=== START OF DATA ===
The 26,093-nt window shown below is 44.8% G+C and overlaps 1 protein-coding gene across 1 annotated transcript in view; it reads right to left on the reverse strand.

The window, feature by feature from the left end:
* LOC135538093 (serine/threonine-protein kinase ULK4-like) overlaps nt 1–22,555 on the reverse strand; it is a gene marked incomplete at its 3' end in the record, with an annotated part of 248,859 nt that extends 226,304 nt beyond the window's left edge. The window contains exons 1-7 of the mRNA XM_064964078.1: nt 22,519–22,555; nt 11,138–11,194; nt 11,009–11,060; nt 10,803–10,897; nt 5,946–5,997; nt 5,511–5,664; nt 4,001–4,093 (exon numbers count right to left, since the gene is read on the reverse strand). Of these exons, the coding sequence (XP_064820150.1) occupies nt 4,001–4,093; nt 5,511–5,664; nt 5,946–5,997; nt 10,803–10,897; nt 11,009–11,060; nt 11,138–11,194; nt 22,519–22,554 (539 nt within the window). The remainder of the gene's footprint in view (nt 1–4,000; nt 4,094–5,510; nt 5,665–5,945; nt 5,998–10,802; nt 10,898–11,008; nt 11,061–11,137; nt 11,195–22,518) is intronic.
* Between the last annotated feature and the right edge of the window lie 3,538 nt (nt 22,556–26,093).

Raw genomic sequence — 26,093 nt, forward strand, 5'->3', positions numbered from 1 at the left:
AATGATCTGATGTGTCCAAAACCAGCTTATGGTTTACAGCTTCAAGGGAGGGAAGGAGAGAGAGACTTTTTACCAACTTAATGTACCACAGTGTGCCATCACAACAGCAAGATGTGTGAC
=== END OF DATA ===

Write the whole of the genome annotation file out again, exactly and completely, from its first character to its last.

The 26,093-nt window shown below is 44.8% G+C and overlaps 1 protein-coding gene across 1 annotated transcript in view; it reads right to left on the reverse strand.

The window, feature by feature from the left end:
* LOC135538093 (serine/threonine-protein kinase ULK4-like) overlaps nt 1–22,555 on the reverse strand; it is a gene marked incomplete at its 3' end in the record, with an annotated part of 248,859 nt that extends 226,304 nt beyond the window's left edge. The window contains exons 1-7 of the mRNA XM_064964078.1: nt 22,519–22,555; nt 11,138–11,194; nt 11,009–11,060; nt 10,803–10,897; nt 5,946–5,997; nt 5,511–5,664; nt 4,001–4,093 (exon numbers count right to left, since the gene is read on the reverse strand). Of these exons, the coding sequence (XP_064820150.1) occupies nt 4,001–4,093; nt 5,511–5,664; nt 5,946–5,997; nt 10,803–10,897; nt 11,009–11,060; nt 11,138–11,194; nt 22,519–22,554 (539 nt within the window). The remainder of the gene's footprint in view (nt 1–4,000; nt 4,094–5,510; nt 5,665–5,945; nt 5,998–10,802; nt 10,898–11,008; nt 11,061–11,137; nt 11,195–22,518) is intronic.
* Between the last annotated feature and the right edge of the window lie 3,538 nt (nt 22,556–26,093).

Raw genomic sequence — 26,093 nt, forward strand, 5'->3', positions numbered from 1 at the left:
AATGATCTGATGTGTCCAAAACCAGCTTATGGTTTACAGCTTCAAGGGAGGGAAGGAGAGAGAGACTTTTTACCAACTTAATGTACCACAGTGTGCCATCACAACAGCAAGATGTGTGAC